The Ocoee River is known throughout the South for its status as a whitewater rafting hotspot, with the unique honor of being the only in-river whitewater rafting course to be used in the Olympic Games. You may have heard or read about the different classes of rapids used to describe the speed and turbulence of different parts of the Ocoee, but what do those classifications mean?
The International Scale of River Difficulty
The American Whitewater Association created the International Scale of River Difficulty to give whitewater enthusiasts an idea of the recommended skill level for different stretches of river. The scale applies to water sports like rafting, canoeing, kayaking, river boarding and paddle surfing. The scale goes from Class I to Class V, with higher classifications suggesting tougher rapids. Some classifications are wide enough to have subcategories (like Class III- and Class III+) to indicate small variations in difficulty.
Class I Rapids: “Easy”
Rapids that are classified as Class I rapids are the lowest-rated rapids on the scale. Class I rapids are as gentle as rapids get, and can be easily navigated by swimmers. Another important characteristic of Class I rapids are their lack of obstructions that are more common at higher classifications.
Class II Rapids: “Novice”
While tougher than Class I rapids, Class II rapids are still easily navigated by swimmers without group assistance. Class II rapids have wide, clear channels and don’t require scouting for safe passages up ahead. Unlike Class I rapids, Class II rapids require some maneuvering thanks to the presence of rocks and medium-sized waves.
Class III Rapids: “Intermediate”
This is the classification where concentrated effort becomes a key part of navigating rapids. Class III rapids feature moderate, irregular waves which can be tough for beginners. More complex maneuvers are required to control your watercraft of choice, thanks to faster currents, larger waves and a greater number of obstructions. Swimming is still possible in Class III rapids, but self-rescue may not always be an option. The most famous rapids on the Ocoee River are its series of Class III rapids, including Double Trouble, Diamond Splitter, Double Suck, and Wooten’s Folly. Other rapids on the Ocoee River have been given the Class III+ rating, like Broken Nose and Tablesaw.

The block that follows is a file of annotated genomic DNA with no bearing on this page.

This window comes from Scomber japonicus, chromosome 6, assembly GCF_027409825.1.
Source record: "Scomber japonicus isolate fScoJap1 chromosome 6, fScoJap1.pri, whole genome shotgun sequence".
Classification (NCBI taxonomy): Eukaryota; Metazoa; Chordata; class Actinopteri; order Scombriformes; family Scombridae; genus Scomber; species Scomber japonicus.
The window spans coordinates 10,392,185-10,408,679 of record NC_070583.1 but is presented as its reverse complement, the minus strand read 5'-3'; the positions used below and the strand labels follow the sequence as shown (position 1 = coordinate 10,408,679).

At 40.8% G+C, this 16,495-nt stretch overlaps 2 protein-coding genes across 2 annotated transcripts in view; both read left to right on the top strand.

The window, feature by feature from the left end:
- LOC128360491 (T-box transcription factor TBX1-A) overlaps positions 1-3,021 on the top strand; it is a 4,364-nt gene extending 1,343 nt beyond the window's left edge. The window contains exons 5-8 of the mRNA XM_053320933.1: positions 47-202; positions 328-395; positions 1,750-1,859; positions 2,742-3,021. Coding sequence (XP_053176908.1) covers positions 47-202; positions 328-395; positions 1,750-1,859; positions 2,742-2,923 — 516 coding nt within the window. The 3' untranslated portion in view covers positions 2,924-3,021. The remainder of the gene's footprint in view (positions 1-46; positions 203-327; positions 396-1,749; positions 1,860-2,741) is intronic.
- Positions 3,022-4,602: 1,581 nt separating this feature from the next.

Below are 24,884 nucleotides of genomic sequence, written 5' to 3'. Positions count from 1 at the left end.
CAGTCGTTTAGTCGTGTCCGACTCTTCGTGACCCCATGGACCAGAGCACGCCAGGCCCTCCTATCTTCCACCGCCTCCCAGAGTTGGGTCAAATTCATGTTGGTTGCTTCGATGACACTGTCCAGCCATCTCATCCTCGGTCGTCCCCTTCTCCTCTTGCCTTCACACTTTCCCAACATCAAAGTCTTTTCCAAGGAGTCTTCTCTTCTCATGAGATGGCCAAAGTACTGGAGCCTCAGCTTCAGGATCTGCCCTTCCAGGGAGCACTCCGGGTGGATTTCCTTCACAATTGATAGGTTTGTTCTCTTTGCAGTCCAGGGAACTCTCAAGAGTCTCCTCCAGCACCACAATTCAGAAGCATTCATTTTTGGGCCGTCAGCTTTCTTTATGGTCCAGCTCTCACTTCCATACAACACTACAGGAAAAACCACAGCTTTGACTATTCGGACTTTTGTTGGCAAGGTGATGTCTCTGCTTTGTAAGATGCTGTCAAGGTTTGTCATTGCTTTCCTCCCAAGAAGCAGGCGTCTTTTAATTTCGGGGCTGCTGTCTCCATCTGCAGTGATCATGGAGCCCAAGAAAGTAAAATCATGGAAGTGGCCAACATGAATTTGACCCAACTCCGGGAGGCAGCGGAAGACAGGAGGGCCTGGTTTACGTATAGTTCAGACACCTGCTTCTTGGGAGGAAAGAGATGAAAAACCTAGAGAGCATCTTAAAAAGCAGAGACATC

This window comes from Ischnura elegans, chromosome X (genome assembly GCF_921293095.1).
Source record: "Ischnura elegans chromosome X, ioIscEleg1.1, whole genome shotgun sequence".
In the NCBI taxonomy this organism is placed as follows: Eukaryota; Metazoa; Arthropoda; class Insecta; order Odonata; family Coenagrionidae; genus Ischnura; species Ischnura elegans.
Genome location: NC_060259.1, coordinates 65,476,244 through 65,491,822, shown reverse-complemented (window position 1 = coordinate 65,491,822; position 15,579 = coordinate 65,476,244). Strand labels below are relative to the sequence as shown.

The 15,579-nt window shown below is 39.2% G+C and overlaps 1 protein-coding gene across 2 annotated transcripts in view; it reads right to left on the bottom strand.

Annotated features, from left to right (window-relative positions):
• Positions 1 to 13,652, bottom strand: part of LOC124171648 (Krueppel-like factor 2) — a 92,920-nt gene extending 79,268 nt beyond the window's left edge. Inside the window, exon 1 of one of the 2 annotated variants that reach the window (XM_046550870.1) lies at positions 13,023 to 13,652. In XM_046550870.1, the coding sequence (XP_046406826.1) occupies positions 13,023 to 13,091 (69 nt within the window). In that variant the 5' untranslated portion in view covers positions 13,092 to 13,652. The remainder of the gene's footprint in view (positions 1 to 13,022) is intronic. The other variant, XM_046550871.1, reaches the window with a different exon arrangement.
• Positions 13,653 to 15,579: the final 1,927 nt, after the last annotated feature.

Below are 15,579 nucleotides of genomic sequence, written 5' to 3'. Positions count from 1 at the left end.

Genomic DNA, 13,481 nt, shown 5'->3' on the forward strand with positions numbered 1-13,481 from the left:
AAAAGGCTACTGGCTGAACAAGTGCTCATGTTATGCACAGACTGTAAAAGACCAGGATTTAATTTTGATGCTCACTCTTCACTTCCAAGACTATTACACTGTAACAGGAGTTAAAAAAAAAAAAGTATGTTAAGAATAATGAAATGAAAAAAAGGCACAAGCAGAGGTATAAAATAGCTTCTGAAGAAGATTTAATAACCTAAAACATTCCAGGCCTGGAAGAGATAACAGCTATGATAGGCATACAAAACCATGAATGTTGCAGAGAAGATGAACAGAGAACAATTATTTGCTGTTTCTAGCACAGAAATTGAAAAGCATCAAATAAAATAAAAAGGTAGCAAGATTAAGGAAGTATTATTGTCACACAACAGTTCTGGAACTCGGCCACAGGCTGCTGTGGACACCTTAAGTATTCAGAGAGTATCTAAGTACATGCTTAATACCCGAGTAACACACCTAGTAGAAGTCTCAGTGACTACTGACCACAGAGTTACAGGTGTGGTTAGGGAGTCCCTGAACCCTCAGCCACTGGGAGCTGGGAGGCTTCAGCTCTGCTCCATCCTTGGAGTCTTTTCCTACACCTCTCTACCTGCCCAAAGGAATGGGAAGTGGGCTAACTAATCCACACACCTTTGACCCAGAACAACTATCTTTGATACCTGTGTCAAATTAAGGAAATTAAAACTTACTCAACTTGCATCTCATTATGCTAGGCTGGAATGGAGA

Class IV Rapids: “Advanced”
The powerful, intense waters of Class IV rapids require precise handling to safely navigate turbulent currents. Class IV rapids are moderately dangerous for swimmers, and group assistance is often essential for rescue. These rapids often feature large waves, constricted passages and large, rocky obstacles. A strong roll is highly recommended for kayakers on Class IV rapids. Rapids like “Grumpy” near the starting point of the Middle Ocoee River have a Class IV rating.
Class V Rapids: “Expert”
This classification of rapids contains the most difficult passages of rivers that have been sufficiently explored and documented. Class V rapids are extremely long, obstructed or very violent. Swimming in Class V rapids is dangerous, and rescuing swimmers can be difficult even for experts. Class V rapids require a high level of fitness and rafting competence to navigate unavoidable waves, congested chutes and sudden drops. Rafting Class V rapids is usually prohibited to first-time rafters.
Class VI Rapids: “Extreme”
As you could probably guess, Class VI rapids are extremely unpredictable and dangerous. Commercial expeditions aren’t allowed on Class VI rapids and exploring these waters is reserved for teams of experts during favorable conditions. Once a Class VI rapid has been run many times and is properly evaluated, it may be lowered to a Class V rating.
Book your whitewater rafting trip today!
The Ocoee River is an excellent spot for rafting for people of all skill levels, as the river features rapids from Class I all the way to Class V for brief stretches. Whether you’re looking to improve your rafting skills on Olympic-class whitewater or simply want to have a nice, cool afternoon with family and friends, the Ocoee River has what you’re looking for. Book your rafting trip today!